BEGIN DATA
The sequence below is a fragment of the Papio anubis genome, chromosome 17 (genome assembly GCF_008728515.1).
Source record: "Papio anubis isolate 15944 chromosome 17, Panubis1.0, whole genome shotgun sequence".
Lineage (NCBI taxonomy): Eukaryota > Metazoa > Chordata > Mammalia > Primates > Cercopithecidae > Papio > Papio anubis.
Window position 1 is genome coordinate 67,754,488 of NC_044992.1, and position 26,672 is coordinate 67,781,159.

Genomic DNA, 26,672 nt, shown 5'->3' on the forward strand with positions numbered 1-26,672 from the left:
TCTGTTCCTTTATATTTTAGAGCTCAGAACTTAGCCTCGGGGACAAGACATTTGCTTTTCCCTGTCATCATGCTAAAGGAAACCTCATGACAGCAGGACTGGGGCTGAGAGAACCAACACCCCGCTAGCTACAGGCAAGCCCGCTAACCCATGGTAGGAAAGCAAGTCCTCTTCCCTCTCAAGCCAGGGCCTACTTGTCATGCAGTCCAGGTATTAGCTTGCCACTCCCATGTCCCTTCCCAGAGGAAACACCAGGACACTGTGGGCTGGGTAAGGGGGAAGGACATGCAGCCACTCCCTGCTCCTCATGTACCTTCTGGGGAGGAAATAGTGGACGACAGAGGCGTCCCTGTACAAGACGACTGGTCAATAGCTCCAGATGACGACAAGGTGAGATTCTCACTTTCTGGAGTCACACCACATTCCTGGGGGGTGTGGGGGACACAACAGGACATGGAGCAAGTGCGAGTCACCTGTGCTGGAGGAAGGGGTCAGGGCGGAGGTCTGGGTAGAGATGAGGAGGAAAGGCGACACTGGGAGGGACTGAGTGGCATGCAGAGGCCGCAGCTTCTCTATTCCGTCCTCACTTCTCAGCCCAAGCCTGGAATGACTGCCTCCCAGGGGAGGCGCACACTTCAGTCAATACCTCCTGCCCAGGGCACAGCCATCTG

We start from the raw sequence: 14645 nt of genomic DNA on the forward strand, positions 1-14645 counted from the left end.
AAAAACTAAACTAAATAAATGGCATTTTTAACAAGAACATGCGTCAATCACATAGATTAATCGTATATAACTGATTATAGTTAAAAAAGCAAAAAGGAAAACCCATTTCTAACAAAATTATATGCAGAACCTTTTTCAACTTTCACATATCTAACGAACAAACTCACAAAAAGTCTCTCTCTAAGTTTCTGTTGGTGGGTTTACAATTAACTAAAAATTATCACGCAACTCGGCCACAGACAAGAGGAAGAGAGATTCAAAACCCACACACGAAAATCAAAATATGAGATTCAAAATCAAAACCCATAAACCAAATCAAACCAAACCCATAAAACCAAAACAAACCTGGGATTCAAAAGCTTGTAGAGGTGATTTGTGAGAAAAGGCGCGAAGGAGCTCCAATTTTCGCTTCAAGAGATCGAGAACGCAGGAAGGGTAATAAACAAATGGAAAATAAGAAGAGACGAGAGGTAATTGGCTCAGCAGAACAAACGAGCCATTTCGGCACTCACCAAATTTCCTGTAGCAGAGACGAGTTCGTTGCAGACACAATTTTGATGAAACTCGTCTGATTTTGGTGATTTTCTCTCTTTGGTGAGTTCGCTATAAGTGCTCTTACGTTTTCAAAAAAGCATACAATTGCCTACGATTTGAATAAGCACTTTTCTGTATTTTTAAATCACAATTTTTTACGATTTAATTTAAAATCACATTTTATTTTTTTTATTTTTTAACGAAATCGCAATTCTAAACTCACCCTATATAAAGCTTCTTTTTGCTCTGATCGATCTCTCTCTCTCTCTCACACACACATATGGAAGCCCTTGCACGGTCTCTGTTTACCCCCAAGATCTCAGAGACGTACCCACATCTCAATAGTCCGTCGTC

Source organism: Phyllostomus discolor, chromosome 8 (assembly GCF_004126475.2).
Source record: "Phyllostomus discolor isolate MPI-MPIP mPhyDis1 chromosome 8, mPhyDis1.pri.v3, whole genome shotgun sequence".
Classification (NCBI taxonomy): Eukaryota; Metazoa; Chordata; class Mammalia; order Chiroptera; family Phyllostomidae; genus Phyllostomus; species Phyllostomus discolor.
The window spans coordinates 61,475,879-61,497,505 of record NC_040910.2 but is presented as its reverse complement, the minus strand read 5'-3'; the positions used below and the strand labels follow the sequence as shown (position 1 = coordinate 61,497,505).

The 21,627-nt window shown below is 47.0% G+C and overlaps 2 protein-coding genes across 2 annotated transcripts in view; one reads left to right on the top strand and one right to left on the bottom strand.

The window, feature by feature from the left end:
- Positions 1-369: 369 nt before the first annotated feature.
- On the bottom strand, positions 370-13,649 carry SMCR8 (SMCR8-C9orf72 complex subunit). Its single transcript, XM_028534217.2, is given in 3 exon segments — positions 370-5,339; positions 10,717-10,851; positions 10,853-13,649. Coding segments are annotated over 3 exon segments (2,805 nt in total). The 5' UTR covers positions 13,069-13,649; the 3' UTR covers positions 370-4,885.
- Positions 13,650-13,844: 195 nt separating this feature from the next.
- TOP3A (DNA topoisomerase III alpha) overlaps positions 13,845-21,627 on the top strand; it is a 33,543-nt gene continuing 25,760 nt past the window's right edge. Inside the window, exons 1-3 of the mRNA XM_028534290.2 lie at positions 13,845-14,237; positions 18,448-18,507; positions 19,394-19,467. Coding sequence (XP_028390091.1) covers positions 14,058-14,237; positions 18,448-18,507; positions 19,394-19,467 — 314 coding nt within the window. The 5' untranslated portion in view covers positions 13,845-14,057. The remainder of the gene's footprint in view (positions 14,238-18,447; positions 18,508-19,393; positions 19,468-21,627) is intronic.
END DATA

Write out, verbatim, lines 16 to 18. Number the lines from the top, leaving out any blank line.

- On the bottom strand, positions 370-13,649 carry SMCR8 (SMCR8-C9orf72 complex subunit). Its single transcript, XM_028534217.2, is given in 3 exon segments — positions 370-5,339; positions 10,717-10,851; positions 10,853-13,649. Coding segments are annotated over 3 exon segments (2,805 nt in total). The 5' UTR covers positions 13,069-13,649; the 3' UTR covers positions 370-4,885.
- Positions 13,650-13,844: 195 nt separating this feature from the next.
- TOP3A (DNA topoisomerase III alpha) overlaps positions 13,845-21,627 on the top strand; it is a 33,543-nt gene continuing 25,760 nt past the window's right edge. Inside the window, exons 1-3 of the mRNA XM_028534290.2 lie at positions 13,845-14,237; positions 18,448-18,507; positions 19,394-19,467. Coding sequence (XP_028390091.1) covers positions 14,058-14,237; positions 18,448-18,507; positions 19,394-19,467 — 314 coding nt within the window. The 5' untranslated portion in view covers positions 13,845-14,057. The remainder of the gene's footprint in view (positions 14,238-18,447; positions 18,508-19,393; positions 19,468-21,627) is intronic.